Dismiss Notice
Join Physics Forums Today!
The friendliest, high quality science and math community on the planet! Everyone who loves science is here!

Precipitation Hardening

  1. Sep 17, 2005 #1
    I'm trying to understand the mechanisms behind precipate hardening, and I am not able to find a good source to explain the differences in coherent precipitates and dispersion hardening. I understand that the crystal structure of the precipitate is different in dispersion hardening (that's what I think at least). How does the mechanism of strengthening differ with the structure of the precipitate?
  2. jcsd
  3. Sep 17, 2005 #2


    User Avatar
    Staff Emeritus
    Science Advisor

    Precipitation hardening means that a second phase such as a carbide or intermetallic compound is precipitated in the alloy. This means the constituent is precipitated from a supersaturated solid solution, e.g. excess C in and Fe-alloy matrix. The process by which this is accomplished is aging the metal, so the specific result is age hardening.

    aging (heat treatment) - from the ASM Metals Handbook
    Dispersion strengthening of a metal or alloy is accomplished by incorporating chemically stable submicron size particles of a nonmetallic phase (ususally an oxide such as Al2O3) that impede dislocation movement at elevated temperature. Nonmetallic phase(s), such as Al2O3, MgO, SiO2, CdO, ThO2, Y2O3, or ZrO2 may be used singly or in combination. An example would be Y2O3 dispersed in nickel-chromium superalloys used for gas turbine components.

    Here is a good article on hardening process in steel - The Strengthening of Iron and Steel

    Strengthening mechanisms in alloy steel

    In fact one will find the whole site very useful. :smile:

  4. Sep 17, 2005 #3


    User Avatar
    Science Advisor
    Gold Member

    ... to further elaborate on the decoherent (pretty much 1-1 dispersion) to coherent (precipitate) aspect, a good example would be for example the precipitation (age) hardening of an aluminum alloy. During the aging at a suitable temperature the supersaturated solid solution forms a dense 'array' of coherent particles (particles which have a continuous lattice with the 'matrix' metal lattice), which will provide the desired strengthening effect by distorting the lattice and impeding dislocation movement. With excessive time and/or temperature the particles will (when reaching towards the stable thermodynamical state) grow and decohere from the matrix (decoherent particles, dispertions - 'problem' of making too big of a particle to fit the lattice), which typically have strength wise a lower strengthening effect .... thus precipitate hardening is usually preferred (in "normal" temperature applications for one).
  5. Apr 1, 2011 #4
    going off the main question but I would say precipitation hardening is usually preferred in Al alloys because it leads to much greater hardness than that from dispersion/decoherent hardening.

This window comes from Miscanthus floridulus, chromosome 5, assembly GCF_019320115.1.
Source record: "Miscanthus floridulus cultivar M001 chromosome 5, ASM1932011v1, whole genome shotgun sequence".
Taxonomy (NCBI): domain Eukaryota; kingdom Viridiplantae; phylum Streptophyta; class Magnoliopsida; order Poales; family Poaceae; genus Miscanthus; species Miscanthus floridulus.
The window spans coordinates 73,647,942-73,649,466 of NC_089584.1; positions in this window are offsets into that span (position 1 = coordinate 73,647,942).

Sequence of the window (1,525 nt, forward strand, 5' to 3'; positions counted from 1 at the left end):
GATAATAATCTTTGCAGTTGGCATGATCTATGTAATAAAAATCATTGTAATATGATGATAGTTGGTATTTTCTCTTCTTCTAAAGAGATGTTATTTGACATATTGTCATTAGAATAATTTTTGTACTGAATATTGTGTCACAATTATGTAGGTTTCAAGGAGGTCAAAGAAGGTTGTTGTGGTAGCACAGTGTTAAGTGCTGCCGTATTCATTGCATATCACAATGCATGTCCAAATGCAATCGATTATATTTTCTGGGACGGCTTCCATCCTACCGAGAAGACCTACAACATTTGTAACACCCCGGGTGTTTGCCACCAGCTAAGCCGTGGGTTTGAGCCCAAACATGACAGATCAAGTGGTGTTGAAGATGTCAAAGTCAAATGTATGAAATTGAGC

But yes decoherent particles are also pretty thermodynamically unstable and there is often a room temperature effect
  6. Jun 28, 2011 #5
    I have a related question ...

    When precipitation hardening is in progress, there is a peak in hardening; that is, at first the hardness increases, but after a time, the hardness starts to decrease. Why there is a peak in hardening?
    I don't think that the precipitates lose their coherency, since the precipitates are the same. Only on condition that the precipitates change, they may lose their coherency. I think loosing coherency is due to the fact that the precipitates start to coalescence, thus their quantity is declined and the space between the precipitates is increased.

    Is my opinion true????????????
  7. Jul 6, 2011 #6
    I'm not sure if precipitates coalesce with aging (like Ostwald ripening?) so can't directly answer your question.

    What I do know is that in Al alloys there are several meta-stable precipitate types that can be present. So it's not just a question of precipitate size and spacing.
    e.g. with aging/over-aging it is possible that the strengthening precipitates (GPZ, theta'') dissolve and the ones that don't strengthen as much (theta or theta') end up dominating.

    There's a nice figure showing evolution of phases in Bastow & Celotto, Acta Mater. 2003 (http://dx.doi.org/10.1016/S1359-6454(03)00299-4 [Broken]) but I can't find a corresponding hardness curve for the Al-Cu alloy they look at.

    Also, because the over-aging effect in these alloys may be due to new phases forming, there a thermal activation involved so in some of the Al-Cu alloys it is very difficult to see evidence of over-aging at room-temperature for example (although this might just be because the amount of time required to see evidence of this outstrips the length of time associated with research grants).
    Last edited by a moderator: May 5, 2017
Share this great discussion with others via Reddit, Google+, Twitter, or Facebook